AP English Literature and Composition
Nothing lasts forever. Everything is short-lived, a cycle that undergoes change several times. Power, money, and possessions all disappear. William Butler Yeats and Percy Bysshe Shelley, in their respective poems, paint a picture in a sense that life is generally a cycle, and that change might not always be pleasant. Change is part of the order of life and in order for new life or power to emerge, there has to be a transformation.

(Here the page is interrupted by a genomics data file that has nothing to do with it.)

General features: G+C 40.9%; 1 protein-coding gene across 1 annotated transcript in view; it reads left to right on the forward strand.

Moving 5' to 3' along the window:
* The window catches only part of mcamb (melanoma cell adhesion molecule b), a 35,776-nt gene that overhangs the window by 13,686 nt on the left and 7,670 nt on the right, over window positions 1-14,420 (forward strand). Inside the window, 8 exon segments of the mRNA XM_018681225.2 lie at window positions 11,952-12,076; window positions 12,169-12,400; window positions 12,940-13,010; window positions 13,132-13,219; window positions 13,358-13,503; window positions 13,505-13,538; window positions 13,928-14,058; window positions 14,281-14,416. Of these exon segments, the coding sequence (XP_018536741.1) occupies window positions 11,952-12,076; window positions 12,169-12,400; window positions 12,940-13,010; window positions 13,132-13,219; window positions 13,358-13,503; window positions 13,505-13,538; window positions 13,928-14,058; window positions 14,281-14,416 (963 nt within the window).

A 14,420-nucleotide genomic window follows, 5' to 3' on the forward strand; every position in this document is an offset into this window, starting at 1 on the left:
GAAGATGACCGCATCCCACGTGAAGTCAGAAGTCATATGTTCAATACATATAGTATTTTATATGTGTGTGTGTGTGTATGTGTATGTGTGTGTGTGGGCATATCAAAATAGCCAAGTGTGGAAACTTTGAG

In “The Second Coming,” the speaker recounts the world ending and that the world must accept its fate. He begins to describe a falcon, and how the falcon is circling into a “widening gyre” (Yeats1-2). This symbolizes how humanity is losing touch with nature, which foreshadows that something of great magnitude will happen. It appears as though the world is not how it used to be, due to the distancing of humanity. Humanity is about to experience a transformation, with the outcome to be determined. The speaker goes on to describe the current state of the world. Around the time William Butler Yeats wrote his poem, the world was at war. In his perspective, the world is being destroyed, due to the massive casualties and terrifying weaponry introduced during World War I. In the poem, the state of the world is described as “fall[ing] apart.”(Yeats 3) The world is literally in a state of chaos and anarchy. The speaker uses vivid images of chaos to convey the apocalyptic atmosphere. The end of the world looks to be around the corner, “Its hour come last.” (Yeats 21) The end of the world appears to be approaching, and it is only a matter of time before the world succumbs to its fate. Due to how catastrophic the First World War was the...